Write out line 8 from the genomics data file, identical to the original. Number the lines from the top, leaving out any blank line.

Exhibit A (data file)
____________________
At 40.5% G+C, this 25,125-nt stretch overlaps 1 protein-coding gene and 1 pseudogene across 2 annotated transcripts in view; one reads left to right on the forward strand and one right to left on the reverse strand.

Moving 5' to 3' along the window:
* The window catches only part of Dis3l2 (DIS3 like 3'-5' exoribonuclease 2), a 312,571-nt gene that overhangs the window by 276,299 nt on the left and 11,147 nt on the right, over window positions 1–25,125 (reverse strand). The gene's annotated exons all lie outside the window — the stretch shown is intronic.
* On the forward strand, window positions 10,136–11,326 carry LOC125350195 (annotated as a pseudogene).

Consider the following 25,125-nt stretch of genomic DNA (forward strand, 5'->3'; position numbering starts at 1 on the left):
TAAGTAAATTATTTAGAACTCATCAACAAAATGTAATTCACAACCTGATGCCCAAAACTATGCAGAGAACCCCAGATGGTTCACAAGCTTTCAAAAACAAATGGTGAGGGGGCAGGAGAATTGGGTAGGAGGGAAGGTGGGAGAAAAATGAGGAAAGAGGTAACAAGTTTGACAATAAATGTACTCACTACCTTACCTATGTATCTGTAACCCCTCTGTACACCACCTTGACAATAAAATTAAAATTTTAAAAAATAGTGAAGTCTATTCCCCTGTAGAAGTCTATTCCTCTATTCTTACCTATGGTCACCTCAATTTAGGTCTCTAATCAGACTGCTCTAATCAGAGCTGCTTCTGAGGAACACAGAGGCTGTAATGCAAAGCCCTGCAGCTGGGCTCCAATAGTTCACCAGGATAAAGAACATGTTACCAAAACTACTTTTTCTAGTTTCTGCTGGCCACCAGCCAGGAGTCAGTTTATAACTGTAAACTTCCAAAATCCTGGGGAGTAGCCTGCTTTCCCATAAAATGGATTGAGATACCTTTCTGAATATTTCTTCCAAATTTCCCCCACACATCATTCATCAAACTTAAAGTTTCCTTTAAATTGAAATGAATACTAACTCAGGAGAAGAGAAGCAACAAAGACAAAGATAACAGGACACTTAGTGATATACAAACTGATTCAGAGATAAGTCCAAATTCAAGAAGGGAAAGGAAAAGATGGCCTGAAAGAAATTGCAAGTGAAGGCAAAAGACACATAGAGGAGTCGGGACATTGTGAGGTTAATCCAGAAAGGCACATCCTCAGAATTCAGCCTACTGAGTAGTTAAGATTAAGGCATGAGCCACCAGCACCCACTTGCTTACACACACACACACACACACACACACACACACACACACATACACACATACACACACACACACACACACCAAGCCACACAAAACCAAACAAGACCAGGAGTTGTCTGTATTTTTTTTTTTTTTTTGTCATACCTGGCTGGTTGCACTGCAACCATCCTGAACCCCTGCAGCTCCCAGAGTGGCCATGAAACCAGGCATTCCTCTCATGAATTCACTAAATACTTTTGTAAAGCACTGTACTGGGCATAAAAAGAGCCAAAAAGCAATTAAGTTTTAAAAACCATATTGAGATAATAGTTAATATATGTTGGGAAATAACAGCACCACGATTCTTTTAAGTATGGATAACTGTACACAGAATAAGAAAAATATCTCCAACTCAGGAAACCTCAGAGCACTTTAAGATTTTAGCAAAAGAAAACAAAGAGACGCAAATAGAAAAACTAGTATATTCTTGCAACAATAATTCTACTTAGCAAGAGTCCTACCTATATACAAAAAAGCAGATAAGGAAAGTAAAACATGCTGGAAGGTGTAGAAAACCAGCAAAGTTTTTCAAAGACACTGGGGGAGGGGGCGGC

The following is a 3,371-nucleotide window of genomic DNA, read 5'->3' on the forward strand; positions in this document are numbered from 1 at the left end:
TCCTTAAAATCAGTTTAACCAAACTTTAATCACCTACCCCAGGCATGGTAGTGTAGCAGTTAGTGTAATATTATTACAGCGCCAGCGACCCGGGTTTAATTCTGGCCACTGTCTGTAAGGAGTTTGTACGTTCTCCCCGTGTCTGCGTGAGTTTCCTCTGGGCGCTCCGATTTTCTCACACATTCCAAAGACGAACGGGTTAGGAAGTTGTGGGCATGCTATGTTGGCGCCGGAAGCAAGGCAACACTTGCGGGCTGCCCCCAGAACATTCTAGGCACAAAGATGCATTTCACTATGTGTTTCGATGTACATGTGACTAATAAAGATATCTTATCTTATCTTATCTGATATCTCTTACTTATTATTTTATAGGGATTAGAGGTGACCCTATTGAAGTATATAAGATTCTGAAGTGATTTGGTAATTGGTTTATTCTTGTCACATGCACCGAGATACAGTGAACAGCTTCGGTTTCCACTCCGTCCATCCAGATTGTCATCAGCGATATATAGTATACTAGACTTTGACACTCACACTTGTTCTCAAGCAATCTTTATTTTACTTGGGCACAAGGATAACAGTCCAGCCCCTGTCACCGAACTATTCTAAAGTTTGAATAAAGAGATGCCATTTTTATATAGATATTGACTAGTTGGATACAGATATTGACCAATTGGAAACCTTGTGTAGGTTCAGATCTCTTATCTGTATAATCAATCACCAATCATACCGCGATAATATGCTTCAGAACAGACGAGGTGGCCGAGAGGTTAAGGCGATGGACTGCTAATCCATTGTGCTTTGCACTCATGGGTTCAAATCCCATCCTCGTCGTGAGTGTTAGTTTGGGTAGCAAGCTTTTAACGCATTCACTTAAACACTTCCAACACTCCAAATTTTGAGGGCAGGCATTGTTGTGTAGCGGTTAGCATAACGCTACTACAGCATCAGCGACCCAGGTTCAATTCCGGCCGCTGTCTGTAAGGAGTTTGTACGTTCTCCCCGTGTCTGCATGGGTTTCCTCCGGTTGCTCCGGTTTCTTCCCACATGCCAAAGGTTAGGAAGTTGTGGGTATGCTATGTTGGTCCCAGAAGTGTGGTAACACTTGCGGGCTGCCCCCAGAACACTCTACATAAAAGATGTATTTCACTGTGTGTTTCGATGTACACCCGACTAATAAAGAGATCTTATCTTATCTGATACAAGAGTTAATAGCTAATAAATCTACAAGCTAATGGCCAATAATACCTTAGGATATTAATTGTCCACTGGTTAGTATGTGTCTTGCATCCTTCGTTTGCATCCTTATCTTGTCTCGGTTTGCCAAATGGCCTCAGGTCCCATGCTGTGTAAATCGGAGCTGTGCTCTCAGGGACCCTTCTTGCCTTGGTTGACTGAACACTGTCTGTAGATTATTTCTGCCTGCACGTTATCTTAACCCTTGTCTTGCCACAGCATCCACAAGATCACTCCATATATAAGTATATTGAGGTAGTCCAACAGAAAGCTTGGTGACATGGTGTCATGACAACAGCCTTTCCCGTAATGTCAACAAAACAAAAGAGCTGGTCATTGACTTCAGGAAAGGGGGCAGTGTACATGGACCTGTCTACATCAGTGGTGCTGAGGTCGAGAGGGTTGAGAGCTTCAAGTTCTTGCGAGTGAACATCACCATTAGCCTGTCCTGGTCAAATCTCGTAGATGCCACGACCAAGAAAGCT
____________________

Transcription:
TCCTTAAAATCAGTTTAACCAAACTTTAATCACCTACCCCAGGCATGGTAGTGTAGCAGTTAGTGTAATATTATTACAGCGCCAGCGACCCGGGTTTAATTCTGGCCACTGTCTGTAAGGAGTTTGTACGTTCTCCCCGTGTCTGCGTGAGTTTCCTCTGGGCGCTCCGATTTTCTCACACATTCCAAAGACGAACGGGTTAGGAAGTTGTGGGCATGCTATGTTGGCGCCGGAAGCAAGGCAACACTTGCGGGCTGCCCCCAGAACATTCTAGGCACAAAGATGCATTTCACTATGTGTTTCGATGTACATGTGACTAATAAAGATATCTTATCTTATCTTATCTGATATCTCTTACTTATTATTTTATAGGGATTAGAGGTGACCCTATTGAAGTATATAAGATTCTGAAGTGATTTGGTAATTGGTTTATTCTTGTCACATGCACCGAGATACAGTGAACAGCTTCGGTTTCCACTCCGTCCATCCAGATTGTCATCAGCGATATATAGTATACTAGACTTTGACACTCACACTTGTTCTCAAGCAATCTTTATTTTACTTGGGCACAAGGATAACAGTCCAGCCCCTGTCACCGAACTATTCTAAAGTTTGAATAAAGAGATGCCATTTTTATATAGATATTGACTAGTTGGATACAGATATTGACCAATTGGAAACCTTGTGTAGGTTCAGATCTCTTATCTGTATAATCAATCACCAATCATACCGCGATAATATGCTTCAGAACAGACGAGGTGGCCGAGAGGTTAAGGCGATGGACTGCTAATCCATTGTGCTTTGCACTCATGGGTTCAAATCCCATCCTCGTCGTGAGTGTTAGTTTGGGTAGCAAGCTTTTAACGCATTCACTTAAACACTTCCAACACTCCAAATTTTGAGGGCAGGCATTGTTGTGTAGCGGTTAGCATAACGCTACTACAGCATCAGCGACCCAGGTTCAATTCCGGCCGCTGTCTGTAAGGAGTTTGTACGTTCTCCCCGTGTCTGCATGGGTTTCCTCCGGTTGCTCCGGTTTCTTCCCACATGCCAAAGGTTAGGAAGTTGTGGGTATGCTATGTTGGTCCCAGAAGTGTGGTAACACTTGCGGGCTGCCCCCAGAACACTCTACATAAAAGATGTATTTCACTGTGTGTTTCGATGTACACCCGACTAATAAAGAGATCTTATCTTATCTGATACAAGAGTTAATAGCTAATAAATCTACAAGCTAATGGCCAATAATACCTTAGGATATTAATTGTCCACTGGTTAGTATGTGTCTTGCATCCTTCGTTTGCATCCTTATCTTGTCTCGGTTTGCCAAATGGCCTCAGGTCCCATGCTGTGTAAATCGGAGCTGTGCTCTCAGGGACCCTTCTTGCCTTGGTTGACTGAACACTGTCTGTAGATTATTTCTGCCTGCACGTTATCTTAACCCTTGTCTTGCCACAGCATCCACAAGATCACTCCATATATAAGTATATTGAGGTAGTCCAACAGAAAGCTTGGTGACATGGTGTCATGACAACAGCCTTTCCCGTAATGTCAACAAAACAAAAGAGCTGGTCATTGACTTCAGGAAAGGGGGCAGTGTACATGGACCTGTCTACATCAGTGGTGCTGAGGTCGAGAGGGTTGAGAGCTTCAAGTTCTTGCGAGTGAACATCACCATTAGCCTGTCCTGGTCAAATCTCGTAGATGCCACGACCAAGAAAGCT